So at 10 am , we set off from an already busy Blairmore car park with scudding cloud, heavy showers and occasional sunshine likely to be the order of the day. I’d read that the moorland walk was ‘boring’ but I like moorland and in late May, it’s filled with lark song and fragrant with wildflowers. In fact, even looking behind us at the start of the track, the view of Scourie Bay, the ocean and headland upon headland was simply beautiful.
The John Muir Trust own Sandwood and have created the most wonderfully dry sandy path to walk on. If only all Scottish paths were so perfect! It was a pleasure to walk, even after such a rainy spell. A far cry from the eroded quagmire of 3 decades ago too.
We passed 4 brilliant blue lochans, some with fine pink sands. To our right, Arkle emerged eerily out of the rising mist, across the layers of moorland and rock.Didn’t fancy its summit today and I was glad we’d left it well alone. In contrast, this was quite sheltered, flat, made for good going and I was enjoying myself thoroughly.This was boring? Even the constant changing of the light and the sky was breathtaking.
Almost 90 minutes later , we crested the high point of the walk and caught sight of the bay, just as a hail shower had us donning the waterproofs pronto. My eyes were fixed on the scene ahead as I zipped up my jacket – I’d forgotten how enormous the beach is. It was looking good – VERY good.
The dark grey light had turned the dunes an ethereal pale green, a stunning contrast to the deep orange/pink sand, which gets its striking colour from the Red Torridonian Sandstone typical of the area.Yet in minutes, the sun was out and the sky and ocean were cerulean blue.The beach has a huge dune system and it took another 10 mins or so to finally reach the sands.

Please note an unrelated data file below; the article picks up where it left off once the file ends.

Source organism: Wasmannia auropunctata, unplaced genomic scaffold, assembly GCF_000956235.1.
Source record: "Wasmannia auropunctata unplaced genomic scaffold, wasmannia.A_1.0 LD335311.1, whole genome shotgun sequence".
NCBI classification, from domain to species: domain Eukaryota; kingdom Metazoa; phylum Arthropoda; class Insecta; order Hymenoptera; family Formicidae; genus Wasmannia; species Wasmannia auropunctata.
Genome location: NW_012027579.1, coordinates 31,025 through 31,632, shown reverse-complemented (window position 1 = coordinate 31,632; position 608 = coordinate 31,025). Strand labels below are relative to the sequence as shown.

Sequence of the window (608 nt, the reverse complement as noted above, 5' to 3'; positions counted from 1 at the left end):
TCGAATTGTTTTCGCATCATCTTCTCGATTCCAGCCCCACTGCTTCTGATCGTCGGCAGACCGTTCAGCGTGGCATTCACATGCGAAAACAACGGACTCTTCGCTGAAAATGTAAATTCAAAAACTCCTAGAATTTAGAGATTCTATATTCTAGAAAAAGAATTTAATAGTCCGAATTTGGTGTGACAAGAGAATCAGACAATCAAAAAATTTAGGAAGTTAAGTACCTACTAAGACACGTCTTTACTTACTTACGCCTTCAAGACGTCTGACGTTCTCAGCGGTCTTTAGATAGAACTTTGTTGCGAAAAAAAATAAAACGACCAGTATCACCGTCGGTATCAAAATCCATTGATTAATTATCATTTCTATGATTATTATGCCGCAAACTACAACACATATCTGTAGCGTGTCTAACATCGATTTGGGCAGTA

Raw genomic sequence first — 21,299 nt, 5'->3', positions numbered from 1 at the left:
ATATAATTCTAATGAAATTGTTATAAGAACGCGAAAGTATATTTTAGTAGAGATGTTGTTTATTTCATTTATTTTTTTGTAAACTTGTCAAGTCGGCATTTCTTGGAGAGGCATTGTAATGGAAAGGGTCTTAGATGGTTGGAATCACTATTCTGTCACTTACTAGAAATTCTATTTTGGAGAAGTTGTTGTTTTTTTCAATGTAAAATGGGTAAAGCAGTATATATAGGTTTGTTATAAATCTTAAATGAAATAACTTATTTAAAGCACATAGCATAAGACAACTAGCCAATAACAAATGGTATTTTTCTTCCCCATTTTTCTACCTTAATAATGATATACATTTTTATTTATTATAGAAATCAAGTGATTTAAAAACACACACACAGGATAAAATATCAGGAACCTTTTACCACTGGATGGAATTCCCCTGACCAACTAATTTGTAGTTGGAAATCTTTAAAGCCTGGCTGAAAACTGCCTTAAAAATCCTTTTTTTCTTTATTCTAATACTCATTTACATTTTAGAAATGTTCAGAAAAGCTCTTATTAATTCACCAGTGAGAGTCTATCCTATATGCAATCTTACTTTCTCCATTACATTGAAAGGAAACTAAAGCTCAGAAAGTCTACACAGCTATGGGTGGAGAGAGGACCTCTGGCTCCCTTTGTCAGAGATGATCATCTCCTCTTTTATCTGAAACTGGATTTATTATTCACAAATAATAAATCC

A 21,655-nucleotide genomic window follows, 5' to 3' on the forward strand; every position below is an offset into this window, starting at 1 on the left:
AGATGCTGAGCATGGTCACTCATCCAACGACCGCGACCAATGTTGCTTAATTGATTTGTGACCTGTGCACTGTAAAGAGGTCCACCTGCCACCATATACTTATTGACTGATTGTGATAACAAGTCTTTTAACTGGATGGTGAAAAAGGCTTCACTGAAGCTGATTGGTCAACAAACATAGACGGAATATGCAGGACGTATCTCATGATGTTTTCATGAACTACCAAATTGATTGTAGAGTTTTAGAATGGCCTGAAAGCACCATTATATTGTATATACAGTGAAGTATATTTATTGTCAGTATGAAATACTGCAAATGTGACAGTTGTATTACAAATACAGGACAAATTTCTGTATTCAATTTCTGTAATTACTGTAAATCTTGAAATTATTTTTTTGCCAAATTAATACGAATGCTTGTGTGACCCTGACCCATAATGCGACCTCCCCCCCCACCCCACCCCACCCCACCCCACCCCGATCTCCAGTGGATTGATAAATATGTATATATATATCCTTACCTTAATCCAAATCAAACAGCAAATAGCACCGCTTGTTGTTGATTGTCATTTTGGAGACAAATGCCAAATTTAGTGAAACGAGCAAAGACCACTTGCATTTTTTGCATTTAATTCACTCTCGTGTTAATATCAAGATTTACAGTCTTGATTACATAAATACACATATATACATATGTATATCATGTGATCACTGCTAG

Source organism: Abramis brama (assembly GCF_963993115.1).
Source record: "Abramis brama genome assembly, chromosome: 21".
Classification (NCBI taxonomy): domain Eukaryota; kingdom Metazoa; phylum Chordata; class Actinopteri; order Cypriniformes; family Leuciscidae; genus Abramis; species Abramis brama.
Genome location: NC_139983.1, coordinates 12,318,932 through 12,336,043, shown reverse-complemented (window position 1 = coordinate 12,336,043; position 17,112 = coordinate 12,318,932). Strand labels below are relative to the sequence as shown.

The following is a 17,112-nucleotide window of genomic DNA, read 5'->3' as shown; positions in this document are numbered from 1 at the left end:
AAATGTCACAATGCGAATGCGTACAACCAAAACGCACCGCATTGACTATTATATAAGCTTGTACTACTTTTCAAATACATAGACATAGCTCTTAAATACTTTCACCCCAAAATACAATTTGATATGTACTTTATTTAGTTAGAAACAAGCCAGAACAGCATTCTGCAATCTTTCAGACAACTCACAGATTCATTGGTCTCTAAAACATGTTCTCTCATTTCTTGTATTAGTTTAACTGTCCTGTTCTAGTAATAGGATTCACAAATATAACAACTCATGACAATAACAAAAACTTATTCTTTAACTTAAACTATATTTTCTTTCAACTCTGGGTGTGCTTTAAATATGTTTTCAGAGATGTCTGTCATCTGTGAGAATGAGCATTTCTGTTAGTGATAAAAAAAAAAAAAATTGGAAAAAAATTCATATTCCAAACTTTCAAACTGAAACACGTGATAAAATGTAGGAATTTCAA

We both looked at each other, drinking in the whole wonderful sight …..this was a wow! The sheer scale of it and the wild landscape behind and around it was breathtaking.
There was an exposed rocky islet surrounded by swirling pale turquoise sea which the low tide still allowed us to clamber onto for an elevated look .
It made a fine vantage point for admiring the endless orange-pink sands, emerald shallows and the impressive cliffs – layer upon layer of them , finishing at Cape Wrath itself, the most north westerly point of the UK mainland.
At the other end of the beach was the oft photographed sea stack Am Buachaille ( pron. am boo – a – cal -yi ) pointing needle-like out of the ocean. Its translation from the Gaelic is The Shepherd. Was it because ships could clearly identify it, using it to help them navigate towards safer waters, once the Cape had been turned? Trying to understand the meaning of these names really helps in understanding the landscape and its history.